Thomas Holy (1752-1830)
Thomas Holy was born in Sheffield, Yorkshire, the eldest son of a businessman Thomas Holy and his wife Sarah. His family had early connections with Sheffield Methodism. His maternal uncle John Wilson was closely involved with the erection of the town's second chapel in 1746 and Holy's mother Sarah was also a devout member of the society.
Holy was educated by Revd. John Ryland of Northampton and in 1766, just after leaving school, he joined the Wesleyan society. The well-known itinerant Matthew Mayer of Stockport, a close friend of the Holy family, was a particularly strong spiritual influence.
Holy's father died in 1760 and his mother passed away when the boy was sixteen, leaving him in charge of the family business and with care of his brothers and sisters. Despite his youth, Holy quickly proved himself an astute and principled businessman. During the course of his life he amassed a very large fortune.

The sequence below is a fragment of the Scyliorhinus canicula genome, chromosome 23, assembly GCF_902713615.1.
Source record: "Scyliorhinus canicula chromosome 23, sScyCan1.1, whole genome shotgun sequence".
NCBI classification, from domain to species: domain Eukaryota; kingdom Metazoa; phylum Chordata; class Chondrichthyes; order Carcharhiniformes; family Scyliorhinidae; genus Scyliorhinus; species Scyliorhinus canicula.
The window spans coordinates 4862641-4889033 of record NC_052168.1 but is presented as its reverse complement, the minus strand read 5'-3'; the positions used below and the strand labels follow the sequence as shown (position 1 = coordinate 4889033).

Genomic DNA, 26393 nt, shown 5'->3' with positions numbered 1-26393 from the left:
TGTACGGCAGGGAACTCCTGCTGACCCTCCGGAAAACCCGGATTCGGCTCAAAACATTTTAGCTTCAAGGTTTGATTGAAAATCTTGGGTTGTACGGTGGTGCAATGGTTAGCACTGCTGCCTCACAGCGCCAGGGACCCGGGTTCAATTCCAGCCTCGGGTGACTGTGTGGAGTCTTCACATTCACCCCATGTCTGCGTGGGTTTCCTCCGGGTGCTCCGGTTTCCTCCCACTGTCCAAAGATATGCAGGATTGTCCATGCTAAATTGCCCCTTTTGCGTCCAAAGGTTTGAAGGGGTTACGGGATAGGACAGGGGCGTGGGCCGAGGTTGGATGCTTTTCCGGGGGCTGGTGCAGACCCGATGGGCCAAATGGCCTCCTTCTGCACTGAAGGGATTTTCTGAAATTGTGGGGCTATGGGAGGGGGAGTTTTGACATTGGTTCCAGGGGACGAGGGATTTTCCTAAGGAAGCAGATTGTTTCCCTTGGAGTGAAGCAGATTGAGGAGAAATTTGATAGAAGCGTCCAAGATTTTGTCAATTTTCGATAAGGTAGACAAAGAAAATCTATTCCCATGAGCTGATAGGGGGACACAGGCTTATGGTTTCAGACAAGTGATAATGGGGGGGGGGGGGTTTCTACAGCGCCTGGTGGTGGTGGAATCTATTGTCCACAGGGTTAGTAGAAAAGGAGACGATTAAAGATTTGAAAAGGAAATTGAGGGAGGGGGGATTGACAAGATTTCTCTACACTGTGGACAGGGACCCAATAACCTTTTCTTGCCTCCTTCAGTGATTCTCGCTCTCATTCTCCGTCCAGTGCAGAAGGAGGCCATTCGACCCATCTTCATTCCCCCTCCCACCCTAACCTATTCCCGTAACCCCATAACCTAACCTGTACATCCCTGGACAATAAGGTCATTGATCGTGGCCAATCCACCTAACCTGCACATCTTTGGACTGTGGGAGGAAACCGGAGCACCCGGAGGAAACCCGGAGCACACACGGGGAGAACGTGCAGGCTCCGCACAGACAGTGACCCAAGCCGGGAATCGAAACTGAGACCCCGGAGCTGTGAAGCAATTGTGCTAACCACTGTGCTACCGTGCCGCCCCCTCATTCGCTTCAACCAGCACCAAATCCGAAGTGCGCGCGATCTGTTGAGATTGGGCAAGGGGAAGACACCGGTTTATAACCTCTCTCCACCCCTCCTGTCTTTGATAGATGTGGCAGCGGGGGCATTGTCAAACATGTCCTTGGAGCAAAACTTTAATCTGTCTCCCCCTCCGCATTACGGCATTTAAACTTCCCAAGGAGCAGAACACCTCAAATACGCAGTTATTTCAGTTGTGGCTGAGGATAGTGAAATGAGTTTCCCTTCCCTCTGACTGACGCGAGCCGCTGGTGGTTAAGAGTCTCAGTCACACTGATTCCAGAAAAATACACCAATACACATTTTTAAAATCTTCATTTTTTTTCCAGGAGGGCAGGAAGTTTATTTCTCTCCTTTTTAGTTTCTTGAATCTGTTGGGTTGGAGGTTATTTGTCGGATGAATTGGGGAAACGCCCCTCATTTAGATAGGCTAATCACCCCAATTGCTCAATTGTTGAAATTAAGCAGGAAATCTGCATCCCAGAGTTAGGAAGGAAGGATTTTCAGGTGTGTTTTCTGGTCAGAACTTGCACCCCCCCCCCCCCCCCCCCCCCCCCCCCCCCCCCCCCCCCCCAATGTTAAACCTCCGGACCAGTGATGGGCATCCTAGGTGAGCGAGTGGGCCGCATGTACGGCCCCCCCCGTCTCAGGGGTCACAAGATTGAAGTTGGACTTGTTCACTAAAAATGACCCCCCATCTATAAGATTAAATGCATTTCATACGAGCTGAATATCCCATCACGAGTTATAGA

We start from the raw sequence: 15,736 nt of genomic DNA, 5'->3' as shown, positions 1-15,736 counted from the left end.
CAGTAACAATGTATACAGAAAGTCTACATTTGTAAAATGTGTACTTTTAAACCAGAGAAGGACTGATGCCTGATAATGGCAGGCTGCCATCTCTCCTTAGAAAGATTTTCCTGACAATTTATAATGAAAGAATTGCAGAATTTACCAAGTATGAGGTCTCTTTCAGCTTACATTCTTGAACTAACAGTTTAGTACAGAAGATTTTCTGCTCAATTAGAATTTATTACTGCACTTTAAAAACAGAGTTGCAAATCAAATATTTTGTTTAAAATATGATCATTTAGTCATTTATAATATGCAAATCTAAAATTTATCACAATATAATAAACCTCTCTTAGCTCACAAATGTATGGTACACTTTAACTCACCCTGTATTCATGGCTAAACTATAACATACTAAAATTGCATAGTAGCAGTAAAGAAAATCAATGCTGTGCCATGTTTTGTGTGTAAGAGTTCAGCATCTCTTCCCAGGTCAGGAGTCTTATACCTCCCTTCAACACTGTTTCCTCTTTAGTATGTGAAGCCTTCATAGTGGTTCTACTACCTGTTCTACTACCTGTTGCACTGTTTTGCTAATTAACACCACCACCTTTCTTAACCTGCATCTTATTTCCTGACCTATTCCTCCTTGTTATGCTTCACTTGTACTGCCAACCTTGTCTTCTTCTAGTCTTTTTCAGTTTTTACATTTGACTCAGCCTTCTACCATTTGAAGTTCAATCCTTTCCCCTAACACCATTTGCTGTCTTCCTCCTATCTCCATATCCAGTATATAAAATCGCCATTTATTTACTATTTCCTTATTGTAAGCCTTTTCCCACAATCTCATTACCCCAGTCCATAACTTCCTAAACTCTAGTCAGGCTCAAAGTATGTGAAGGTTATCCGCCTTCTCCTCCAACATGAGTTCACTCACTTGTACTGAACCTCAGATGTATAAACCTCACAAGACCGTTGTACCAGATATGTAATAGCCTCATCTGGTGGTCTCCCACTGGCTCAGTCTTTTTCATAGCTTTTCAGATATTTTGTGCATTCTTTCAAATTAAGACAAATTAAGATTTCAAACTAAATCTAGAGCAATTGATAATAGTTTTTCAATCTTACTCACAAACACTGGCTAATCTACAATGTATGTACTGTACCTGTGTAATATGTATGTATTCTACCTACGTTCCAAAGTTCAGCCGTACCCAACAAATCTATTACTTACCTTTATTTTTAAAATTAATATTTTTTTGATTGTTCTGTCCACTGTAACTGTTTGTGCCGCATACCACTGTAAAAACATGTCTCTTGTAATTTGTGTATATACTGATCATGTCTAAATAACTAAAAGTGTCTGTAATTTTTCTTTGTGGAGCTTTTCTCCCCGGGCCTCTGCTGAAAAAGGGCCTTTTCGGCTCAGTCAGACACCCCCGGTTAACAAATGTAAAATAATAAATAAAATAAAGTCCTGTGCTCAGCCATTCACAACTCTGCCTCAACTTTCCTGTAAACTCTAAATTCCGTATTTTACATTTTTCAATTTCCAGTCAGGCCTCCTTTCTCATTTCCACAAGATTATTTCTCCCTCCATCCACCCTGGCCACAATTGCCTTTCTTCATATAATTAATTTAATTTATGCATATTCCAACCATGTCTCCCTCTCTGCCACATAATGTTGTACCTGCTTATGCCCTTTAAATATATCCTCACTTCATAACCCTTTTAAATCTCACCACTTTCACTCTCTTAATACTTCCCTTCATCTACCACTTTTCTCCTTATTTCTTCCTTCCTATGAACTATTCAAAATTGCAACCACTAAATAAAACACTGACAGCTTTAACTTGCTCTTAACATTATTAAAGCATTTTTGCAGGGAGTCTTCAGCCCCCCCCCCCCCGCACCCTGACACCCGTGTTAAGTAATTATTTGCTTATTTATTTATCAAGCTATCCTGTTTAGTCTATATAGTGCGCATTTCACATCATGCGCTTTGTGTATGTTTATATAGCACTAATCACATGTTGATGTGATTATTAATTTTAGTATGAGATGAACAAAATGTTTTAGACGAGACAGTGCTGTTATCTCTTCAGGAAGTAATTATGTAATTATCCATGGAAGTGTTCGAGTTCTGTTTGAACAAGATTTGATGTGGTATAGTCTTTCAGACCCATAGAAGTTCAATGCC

Holy remained a staunch Methodist throughout his life, although the press of business prevented him from taking on lay offices. John Wesley stayed with him during his visits to Sheffield and used to preach in front of Holy's house.
He was generous in his giving and was particularly concerned with the needs of Methodist ministers and their families. It was one of his customs for example, to present five guineas to preachers called into the itinerancy from the Sheffield circuit.
He was also a supporter of overseas missions and presided at one of the first public meetings of what became the Wesleyan Methodist Missionary Society. His greatest contribution was however the erection and maintenance of chapels.
It was stated in his obituary that 'there are few Methodist chapels&within twenty or thirty miles round Sheffield, to whose erection, or subsequent relief from debt, he did not contribute.' His generosity was not confined to Methodist causes but encompassed all the major Protestant denominations.
Holy died after a long decline on 9 November 1830 and was buried in a family vault close to Carver Street Chapel.
Source: Arminian Magazine 1832, 1 and Revd. T. Alexander Seed, History of Norfolk Street Chapel and Wesleyan Methodism in Sheffield (London, ).